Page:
To put this into perspective, total non-alcoholic beverage sales were up 5.8% over a similar period (year to June 14, 2020), with all key categories growing aside from coconut water, which posted a -4.4% decline, said Perteet Spencer, VP strategic solutions at SPINS.
Speaking to assembled kombucha brands, equipment makers, and ingredients suppliers at the zoom-powered virtual event organized by trade association Kombucha Brewers International (KBI), Spencer said velocities were down in natural and conventional channels.
And while the MULO channel (which still has room for distribution growth with an ACV of 83%) posted "pretty solid 5.1% sales growth," over the period, this was driven by distribution gains rather than volume growth or units per point of distribution.
In the natural channel, where pretty much every store already stocks kombucha (100% ACV), velocities were down more noticeably, with dollar sales down -6.1% and units/TDP down -6.5%, she said, although much of this was driven by declines from the top two players, GT’s and KeVita, with some smaller brands such as Rowdy Mermaid still posting triple-digit growth.
“But velocity is something to watch because it’s an indicator of category health.”
She added: "The category is still growing [+2.4%], but growth has decelerated [for example, growth in the prior year period – July 2018 to July 2019 – was up 9.8% YoY]. I do think part of this is due to COVID-19 as many of those grab-and-go occasions have slowed down, so I expect the category to rebound.”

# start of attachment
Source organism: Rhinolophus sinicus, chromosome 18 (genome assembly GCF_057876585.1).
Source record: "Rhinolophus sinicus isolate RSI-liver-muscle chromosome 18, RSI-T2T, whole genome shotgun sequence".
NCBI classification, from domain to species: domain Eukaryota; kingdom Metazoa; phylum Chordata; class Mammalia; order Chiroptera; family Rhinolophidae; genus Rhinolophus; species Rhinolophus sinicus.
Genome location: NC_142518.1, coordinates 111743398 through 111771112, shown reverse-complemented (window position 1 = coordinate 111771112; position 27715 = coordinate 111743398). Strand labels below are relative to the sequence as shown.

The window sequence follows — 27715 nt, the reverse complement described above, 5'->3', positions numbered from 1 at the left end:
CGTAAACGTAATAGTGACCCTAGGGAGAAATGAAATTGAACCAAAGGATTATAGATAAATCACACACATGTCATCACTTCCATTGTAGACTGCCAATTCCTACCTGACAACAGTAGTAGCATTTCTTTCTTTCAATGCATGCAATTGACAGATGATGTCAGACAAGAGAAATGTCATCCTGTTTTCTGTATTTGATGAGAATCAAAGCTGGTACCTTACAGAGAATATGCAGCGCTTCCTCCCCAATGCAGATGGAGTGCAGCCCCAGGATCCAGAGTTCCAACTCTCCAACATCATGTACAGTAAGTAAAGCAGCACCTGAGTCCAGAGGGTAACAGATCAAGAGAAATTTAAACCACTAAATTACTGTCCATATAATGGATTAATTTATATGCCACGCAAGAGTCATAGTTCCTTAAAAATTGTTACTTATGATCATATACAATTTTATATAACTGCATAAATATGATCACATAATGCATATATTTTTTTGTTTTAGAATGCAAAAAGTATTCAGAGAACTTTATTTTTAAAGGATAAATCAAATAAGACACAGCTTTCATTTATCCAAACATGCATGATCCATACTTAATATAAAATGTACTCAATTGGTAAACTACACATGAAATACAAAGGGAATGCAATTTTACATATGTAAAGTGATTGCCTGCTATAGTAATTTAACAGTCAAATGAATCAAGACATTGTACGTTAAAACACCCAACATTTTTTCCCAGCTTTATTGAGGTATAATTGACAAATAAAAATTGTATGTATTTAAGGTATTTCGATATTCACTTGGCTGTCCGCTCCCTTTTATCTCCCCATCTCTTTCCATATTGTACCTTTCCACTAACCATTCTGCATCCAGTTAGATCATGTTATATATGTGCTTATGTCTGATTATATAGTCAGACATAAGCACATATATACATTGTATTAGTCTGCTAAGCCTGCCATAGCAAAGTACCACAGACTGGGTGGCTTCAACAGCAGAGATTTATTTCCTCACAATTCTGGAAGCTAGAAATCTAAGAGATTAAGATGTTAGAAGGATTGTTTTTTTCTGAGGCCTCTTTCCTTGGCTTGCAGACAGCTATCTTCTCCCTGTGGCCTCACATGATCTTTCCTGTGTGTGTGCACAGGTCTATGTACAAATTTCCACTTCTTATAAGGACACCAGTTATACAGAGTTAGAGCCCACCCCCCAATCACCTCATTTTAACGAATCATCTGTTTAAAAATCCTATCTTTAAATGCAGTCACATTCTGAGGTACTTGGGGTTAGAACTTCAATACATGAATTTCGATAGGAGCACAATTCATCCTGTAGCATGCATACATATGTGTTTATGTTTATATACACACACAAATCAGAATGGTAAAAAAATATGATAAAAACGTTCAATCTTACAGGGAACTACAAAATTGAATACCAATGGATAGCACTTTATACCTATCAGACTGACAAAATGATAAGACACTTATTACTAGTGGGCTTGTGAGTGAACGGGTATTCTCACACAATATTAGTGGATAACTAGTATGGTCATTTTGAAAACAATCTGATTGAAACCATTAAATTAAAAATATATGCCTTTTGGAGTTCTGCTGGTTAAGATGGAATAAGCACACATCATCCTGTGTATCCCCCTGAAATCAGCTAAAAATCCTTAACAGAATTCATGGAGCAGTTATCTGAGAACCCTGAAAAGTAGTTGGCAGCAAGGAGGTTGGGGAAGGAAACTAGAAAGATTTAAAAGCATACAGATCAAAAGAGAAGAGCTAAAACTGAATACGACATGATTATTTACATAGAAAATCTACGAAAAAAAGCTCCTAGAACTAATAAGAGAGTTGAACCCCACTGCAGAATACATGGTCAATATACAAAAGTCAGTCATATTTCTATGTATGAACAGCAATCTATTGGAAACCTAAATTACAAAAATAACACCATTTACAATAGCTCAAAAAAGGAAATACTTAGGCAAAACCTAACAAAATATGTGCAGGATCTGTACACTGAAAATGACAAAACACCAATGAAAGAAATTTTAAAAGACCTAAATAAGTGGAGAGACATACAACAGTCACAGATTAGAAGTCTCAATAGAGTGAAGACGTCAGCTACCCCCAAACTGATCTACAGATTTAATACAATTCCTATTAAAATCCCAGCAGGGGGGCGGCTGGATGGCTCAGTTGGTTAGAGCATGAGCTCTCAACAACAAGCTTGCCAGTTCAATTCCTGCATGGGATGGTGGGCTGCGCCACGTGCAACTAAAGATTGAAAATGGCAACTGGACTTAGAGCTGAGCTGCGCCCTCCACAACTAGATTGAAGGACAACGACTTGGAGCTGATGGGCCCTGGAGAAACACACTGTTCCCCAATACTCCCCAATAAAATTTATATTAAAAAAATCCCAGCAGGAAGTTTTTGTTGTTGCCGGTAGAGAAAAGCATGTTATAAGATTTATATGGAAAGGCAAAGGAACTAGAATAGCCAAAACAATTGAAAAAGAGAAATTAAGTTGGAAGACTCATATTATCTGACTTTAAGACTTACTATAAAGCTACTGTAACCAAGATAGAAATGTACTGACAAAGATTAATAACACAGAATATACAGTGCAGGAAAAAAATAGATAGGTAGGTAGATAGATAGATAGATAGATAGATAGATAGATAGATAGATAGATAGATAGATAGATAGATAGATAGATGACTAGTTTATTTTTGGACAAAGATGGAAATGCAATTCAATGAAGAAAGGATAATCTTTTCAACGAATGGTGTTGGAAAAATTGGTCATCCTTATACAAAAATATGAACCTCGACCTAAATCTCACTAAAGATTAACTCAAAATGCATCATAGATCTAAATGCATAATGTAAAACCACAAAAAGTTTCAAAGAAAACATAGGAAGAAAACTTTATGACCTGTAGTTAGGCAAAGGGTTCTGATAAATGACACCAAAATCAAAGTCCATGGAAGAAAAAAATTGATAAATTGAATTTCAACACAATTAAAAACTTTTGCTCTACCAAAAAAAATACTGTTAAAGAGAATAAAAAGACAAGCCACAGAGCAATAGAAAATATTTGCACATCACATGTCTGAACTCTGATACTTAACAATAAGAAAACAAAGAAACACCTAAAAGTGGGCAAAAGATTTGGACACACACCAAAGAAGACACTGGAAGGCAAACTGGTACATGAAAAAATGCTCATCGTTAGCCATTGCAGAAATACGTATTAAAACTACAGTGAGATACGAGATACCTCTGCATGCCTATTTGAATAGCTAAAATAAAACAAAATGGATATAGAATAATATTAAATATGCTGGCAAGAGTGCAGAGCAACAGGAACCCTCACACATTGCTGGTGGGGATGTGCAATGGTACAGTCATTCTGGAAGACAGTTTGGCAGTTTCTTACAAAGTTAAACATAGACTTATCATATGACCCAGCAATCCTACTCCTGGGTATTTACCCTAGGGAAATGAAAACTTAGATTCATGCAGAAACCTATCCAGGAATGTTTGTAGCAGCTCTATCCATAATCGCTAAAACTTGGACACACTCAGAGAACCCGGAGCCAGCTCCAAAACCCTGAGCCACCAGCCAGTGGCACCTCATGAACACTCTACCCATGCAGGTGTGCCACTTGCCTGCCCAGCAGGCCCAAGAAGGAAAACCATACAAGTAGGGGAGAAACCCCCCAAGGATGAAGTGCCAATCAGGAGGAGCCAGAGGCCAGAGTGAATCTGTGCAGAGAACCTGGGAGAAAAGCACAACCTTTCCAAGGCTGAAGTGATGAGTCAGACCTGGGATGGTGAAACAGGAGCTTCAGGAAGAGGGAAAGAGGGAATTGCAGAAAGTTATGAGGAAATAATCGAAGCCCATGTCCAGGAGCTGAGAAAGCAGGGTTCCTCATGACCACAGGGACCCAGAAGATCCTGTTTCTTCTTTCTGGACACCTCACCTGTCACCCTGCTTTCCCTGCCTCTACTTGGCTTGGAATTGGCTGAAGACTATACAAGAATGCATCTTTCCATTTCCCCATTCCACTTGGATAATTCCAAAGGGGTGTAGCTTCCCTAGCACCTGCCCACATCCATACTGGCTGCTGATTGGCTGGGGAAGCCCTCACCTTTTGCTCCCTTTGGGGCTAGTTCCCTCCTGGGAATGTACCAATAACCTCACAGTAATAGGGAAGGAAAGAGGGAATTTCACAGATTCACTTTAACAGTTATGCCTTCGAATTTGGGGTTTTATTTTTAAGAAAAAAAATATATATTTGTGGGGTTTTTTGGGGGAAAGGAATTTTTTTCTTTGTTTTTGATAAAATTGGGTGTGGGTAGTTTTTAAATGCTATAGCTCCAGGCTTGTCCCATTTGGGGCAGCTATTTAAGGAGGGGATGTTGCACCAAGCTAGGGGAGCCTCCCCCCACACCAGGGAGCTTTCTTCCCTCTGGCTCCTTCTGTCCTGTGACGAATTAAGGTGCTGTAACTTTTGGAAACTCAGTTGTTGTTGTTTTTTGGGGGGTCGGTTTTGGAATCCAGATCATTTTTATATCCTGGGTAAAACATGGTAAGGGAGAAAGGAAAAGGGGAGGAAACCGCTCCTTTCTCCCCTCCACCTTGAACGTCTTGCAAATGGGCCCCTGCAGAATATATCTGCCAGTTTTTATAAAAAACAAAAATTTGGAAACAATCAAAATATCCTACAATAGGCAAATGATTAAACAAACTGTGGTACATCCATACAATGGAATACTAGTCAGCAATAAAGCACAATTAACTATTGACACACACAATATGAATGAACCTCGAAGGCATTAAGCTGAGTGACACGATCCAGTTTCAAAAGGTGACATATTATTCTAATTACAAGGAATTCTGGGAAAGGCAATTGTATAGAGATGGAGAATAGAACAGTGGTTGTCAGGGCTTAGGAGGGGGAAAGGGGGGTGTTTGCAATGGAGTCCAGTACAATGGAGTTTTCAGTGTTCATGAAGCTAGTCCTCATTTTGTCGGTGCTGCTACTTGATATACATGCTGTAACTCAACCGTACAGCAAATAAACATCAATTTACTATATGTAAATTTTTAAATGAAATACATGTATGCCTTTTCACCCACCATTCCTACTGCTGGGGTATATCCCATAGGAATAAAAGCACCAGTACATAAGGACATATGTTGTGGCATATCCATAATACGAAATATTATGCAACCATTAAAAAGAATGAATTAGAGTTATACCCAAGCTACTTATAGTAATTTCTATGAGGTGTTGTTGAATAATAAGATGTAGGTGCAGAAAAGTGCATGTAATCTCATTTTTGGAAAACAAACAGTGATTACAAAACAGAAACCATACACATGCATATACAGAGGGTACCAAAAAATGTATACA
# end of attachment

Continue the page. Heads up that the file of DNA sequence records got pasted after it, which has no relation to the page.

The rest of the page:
Brew Dr, Health-Ade posting solid growth, KeVita posting declines despite recent rebrand
Within the MULO channel – which accounts for the bulk of sales in the category - Brew Dr Kombucha (+57.6%) and Health-Ade (+30.3%) both posted strong dollar sales growth over the period, while market leader GT's posted 4% growth. The #2 player in the category - KeVita (PepsiCo) - experienced a -2.2% decline in sales, despite a recent rebrand.
In the natural channel – where the kombucha category got started - Brew Dr Kombucha and Health-Ade posted more modest growth (6.9% and 4.3% respectively) while GT's and KeVita both posted meaningful declines (-9.2% and -13.1%).
KBI president Hannah Crum acknowledged that category growth has decelerated in recent years, which is to be expected as any category matures, but noted that the SPINS data doesn’t capture direct to consumer sales or data from some retailers that might present a rosier picture.
"A lot of folks are reporting that they are selling as much or more kombucha as they did prior to the pandemic.”
Growth opportunities: Large pack sizes, ‘fermented reinvented’ products, and hard kombucha
Three areas of growth in the refrigerated fermented beverage category include larger pack sizes (48oz); hard kombucha (with some brands such as Flying Embers, June Shine and Boochcraft posting explosive growth); and a new wave of ‘fermented reinvented’ products with more accessible flavor profiles such as Olipop and Health-Ade Booch Pop; said Spencer.
“This is a space to watch. New digestive health benefits and formats have gained traction as kombucha and its derivatives scale mainstream. This new cadre of items leans into a more lightly fermented flavor profile and alternate processing.”
Kombucha code of practice and seal